We’ve got about nine days until the election, and I think I speak for many of us when I say, “Thank God. Make it stop.” …The ads, the phone calls, and the soundbites. It’s been a particularly bizarre season for soundbites. Barely a week seems to go by without a political candidate putting his foot in his mouth. This week a Senate candidate from Indiana, Richard Mourdock, was asked about abortion. Many people who are pro-life make exceptions in cases of rape—in fact, most people do—but this particular person does not, and he said,

Life is that gift from God that I think even if life begins in that horrible situation of rape, that it is something that God intended to happen.”

My intent in bringing this up is not to talk politics, but theology. What do we believe about good things happening out of bad, even terrible, circumstances? Does that mean the bad thing was part of God’s plan?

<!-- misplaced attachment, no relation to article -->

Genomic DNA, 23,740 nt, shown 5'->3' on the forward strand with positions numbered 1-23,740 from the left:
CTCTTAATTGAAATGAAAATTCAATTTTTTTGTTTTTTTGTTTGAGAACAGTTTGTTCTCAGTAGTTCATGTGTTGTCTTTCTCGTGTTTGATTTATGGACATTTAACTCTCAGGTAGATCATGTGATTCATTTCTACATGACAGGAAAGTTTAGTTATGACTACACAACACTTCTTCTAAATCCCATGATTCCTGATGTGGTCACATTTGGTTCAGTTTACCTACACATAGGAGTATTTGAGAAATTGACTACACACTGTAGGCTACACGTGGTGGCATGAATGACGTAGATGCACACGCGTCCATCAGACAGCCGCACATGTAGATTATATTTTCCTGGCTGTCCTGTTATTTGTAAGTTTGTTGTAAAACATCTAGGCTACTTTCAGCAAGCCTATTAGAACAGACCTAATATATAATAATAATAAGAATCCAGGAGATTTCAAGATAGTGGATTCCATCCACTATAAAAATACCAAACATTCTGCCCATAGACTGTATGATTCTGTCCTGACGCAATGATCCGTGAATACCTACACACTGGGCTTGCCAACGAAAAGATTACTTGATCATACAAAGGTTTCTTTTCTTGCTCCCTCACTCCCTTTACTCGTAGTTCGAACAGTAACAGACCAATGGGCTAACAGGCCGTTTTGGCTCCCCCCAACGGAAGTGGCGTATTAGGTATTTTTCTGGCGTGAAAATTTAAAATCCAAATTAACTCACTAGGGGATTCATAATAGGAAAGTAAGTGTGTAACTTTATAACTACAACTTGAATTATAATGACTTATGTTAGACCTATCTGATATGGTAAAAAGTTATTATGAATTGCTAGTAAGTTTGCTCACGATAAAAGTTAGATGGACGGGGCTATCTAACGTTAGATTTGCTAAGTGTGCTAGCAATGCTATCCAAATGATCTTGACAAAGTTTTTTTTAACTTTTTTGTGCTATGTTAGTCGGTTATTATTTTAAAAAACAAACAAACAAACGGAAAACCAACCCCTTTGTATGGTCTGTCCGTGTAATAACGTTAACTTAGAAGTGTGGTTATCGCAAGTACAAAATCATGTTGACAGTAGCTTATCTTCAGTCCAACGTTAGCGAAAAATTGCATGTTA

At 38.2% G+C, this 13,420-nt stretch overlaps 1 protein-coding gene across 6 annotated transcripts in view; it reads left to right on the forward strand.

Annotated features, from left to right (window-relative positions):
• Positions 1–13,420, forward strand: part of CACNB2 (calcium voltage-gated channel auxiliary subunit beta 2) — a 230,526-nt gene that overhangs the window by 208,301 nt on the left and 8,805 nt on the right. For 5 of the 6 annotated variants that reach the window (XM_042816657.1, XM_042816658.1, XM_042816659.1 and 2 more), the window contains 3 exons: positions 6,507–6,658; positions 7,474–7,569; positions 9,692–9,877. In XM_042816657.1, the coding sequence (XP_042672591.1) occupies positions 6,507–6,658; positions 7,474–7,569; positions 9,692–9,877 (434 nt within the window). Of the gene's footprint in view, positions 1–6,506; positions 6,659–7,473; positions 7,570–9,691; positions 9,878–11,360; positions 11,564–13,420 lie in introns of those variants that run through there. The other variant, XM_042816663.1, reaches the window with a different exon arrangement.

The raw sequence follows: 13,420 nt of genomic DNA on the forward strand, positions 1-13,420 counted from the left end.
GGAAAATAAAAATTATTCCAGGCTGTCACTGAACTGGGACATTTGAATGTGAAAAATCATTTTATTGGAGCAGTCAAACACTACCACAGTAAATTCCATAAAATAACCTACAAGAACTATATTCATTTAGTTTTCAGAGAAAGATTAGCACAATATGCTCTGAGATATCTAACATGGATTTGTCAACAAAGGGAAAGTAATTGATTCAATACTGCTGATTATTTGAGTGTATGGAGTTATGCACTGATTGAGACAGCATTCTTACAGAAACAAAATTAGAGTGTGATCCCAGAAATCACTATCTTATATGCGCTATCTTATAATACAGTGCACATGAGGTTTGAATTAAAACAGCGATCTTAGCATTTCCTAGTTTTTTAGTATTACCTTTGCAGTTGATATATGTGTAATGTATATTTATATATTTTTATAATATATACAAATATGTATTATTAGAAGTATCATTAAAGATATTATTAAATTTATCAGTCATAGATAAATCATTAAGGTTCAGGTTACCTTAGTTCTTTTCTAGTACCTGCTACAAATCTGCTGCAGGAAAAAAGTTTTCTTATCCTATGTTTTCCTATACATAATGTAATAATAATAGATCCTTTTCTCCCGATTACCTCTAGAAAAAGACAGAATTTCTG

Some are inclined to give Mr. Mourdock the benefit of the doubt—he wasn’t saying rape is good, he was saying that life is good, regardless of how it comes about. Others said his theology is flawed: pregnancy through rape is not the work of a good God, but a consequence of an evil human act and a burden that no woman should be forced to bear.

What’s more, I read countless reflections this week by people, friends, who have been victims of sexual violence who were hurt deeply by his words. A few weeks ago in worship we heard Jesus’ words, cautioning us not to create a “stumbling block” for others. Mr. Mourdock’s comments created a painful stumbling block for those who are still struggling with the painful aftermath of these traumas.